Great story! It reminds me of a similar one of my own. My sister adored catching butterflies when she was young. A lovely elderly neighbor was an avid gardener. He paid my sister one cent per cabbage butterfly that she caught. Thanks for bringing back my memory of this fine gentleman.

Dirty Knees said...

Personally, I don't think dandelions are all that bad! I have some in my lawn and I think they're pretty. I don't want them in my gardens though, ;-)

Your pasque-flower is very pretty. I have them in many of my gardens. They bloom for a long time and I LOVE their seedheads!

Rachel @ in bloom said...

My Canadian husband picked dandelions for a penny a head as well. I loved your story because I could superimpose a six-year-old Scott on the children. I think the fields of yellow dandelions that I've seen in Canada are lovely, and though I can understand why they're a nuisance, I have (on occasion) blown the wispy seeds all over creation.

Barbee' said...

Melissa: We have a lot of the little white butterflies, too. Cute story about your sister.

DirtyKnees: I rather agree, as you can see they are in the lawn, but I don't want them in the flower beds. Now why couldn't the pasque flower seed heads be as easy, and prolific as the dandelion's.

Rachel: I have blown them, and danced through them kicking up clouds of seeds, too. Downtown there is a fountain designed like a dandelion seed puff. Water spouts out of all the 'seeds' and it makes a round dandelion seed head. Hello, to Scott. Tell him the tradition continued. :)

Melanie said...

What a great story. We bought a weed hound a number of years ago. It was a tool that you stepped on and it removed dandelions from the soil. My kids thought it was so much fun that they'd shoot the dandelions all over the place.

Thanks for the memories and the smile.

J said...

Such a great story, Barbee. Wow, 40 dollars AT A TIME? Wow! Hard-working grandkids!

I love dandelions. We have a gazillion of them, and they are really beautiful. All of ours came out yesterday afternoon.

Thanks for the beautiful post!

Ewa said...

What a great dandelion story :) I wish I have red that years ago when my son was smaller and I could give him similar mental picture. Today he is too big for that, or? is 19 years old too late?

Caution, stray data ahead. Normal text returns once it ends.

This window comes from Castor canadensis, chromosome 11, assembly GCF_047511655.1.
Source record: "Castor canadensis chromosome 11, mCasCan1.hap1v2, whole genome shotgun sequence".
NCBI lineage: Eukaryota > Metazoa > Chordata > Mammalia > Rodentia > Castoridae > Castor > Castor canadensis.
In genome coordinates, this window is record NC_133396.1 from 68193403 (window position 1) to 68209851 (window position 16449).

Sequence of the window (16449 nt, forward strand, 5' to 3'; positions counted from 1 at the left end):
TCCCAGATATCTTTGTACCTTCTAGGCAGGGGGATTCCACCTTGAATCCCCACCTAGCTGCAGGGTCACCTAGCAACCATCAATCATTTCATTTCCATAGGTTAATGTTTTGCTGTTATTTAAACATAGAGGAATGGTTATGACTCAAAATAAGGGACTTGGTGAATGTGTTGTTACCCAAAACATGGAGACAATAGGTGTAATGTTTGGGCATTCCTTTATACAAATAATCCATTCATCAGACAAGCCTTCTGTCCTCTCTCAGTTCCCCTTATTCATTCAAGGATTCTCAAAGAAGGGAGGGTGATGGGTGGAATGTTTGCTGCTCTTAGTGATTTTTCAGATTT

I am new to your blog - discovered by blotanical.com - and I am very happy I did.

Greetings from Poland,

Gail said...

I have Western Daisy, Salvia lyrata, white clover and native sedums in my grass...I can't forget the weeds!

I'm with ourfriendben, I love the sunny Dandelion flower but the seedhead is not attractive, must be in the eye of the beholder!

Such nice stories to tell and remember,

gail

Karen said...

What a great post! Too cute! You put a smile on my face today. :)

Barbee' said...

Melanie: that tool sounds very interesting. I may try to find one and see if we can make a dent in the number of dandelions in front of the house.

J: Thank you for stopping by, and the kind words.

Ewa: Yes, I think 19 is too old, too late. :) How exciting to meet someone in Poland, thank you.

Gail: I think the mix is more interesting than a mono-culture. I would probably find your lawn interesting. We have family living near Nashville and what grows in theirs is different from mine. They even have a few Bluets - I would love to have Bluets in the grass.

Karen: Thank you for your kind comment. I like spreading smiles!

cake said...

i have not seen a rabbit eat a dandelion. i hope i get to someday.

sweet story! your children and grandchildren are very lucky.

Barbee' said...

Thank you, Cake. Here is a link to a rabbit eating a dandelion. It is almost as good as the ones I have seen in my yard.
Click here

Kim said...

"Pennies for Dandelions:" reminds me of what Annie Dillard says about never losing wonder--never losing the ability to pick up a penny like a child--these two things are now linked in my mind and make me feel much better about the dandelions in our yard.

Barbee' said...

Thank you, Kim, for sharing that with us. The only book of Annie Dillard's that I have read is Pilgrim At Tinker Creek, and I enjoyed it immensely. Then I bought it in recorded audio tape form and gave it to our biologist son.

Kerri said...

I'd like to try that with my grandsons. I think they'd love it, but it might cost a pretty penny as our lawn is full of dandelions. I too love their cheerful faces, but they do make the lawn look messy again much too quickly after mowing.
Your story is charming, Barbee, and you write so well. Thanks for sharing these lovely memories. I enjoyed seeing the bunny eat the dandelion :)

Barbee' said...

Kerri: Thank you. You have such a large area, it might break the bank if you tried this idea. Maybe you just need more rabbits. LOL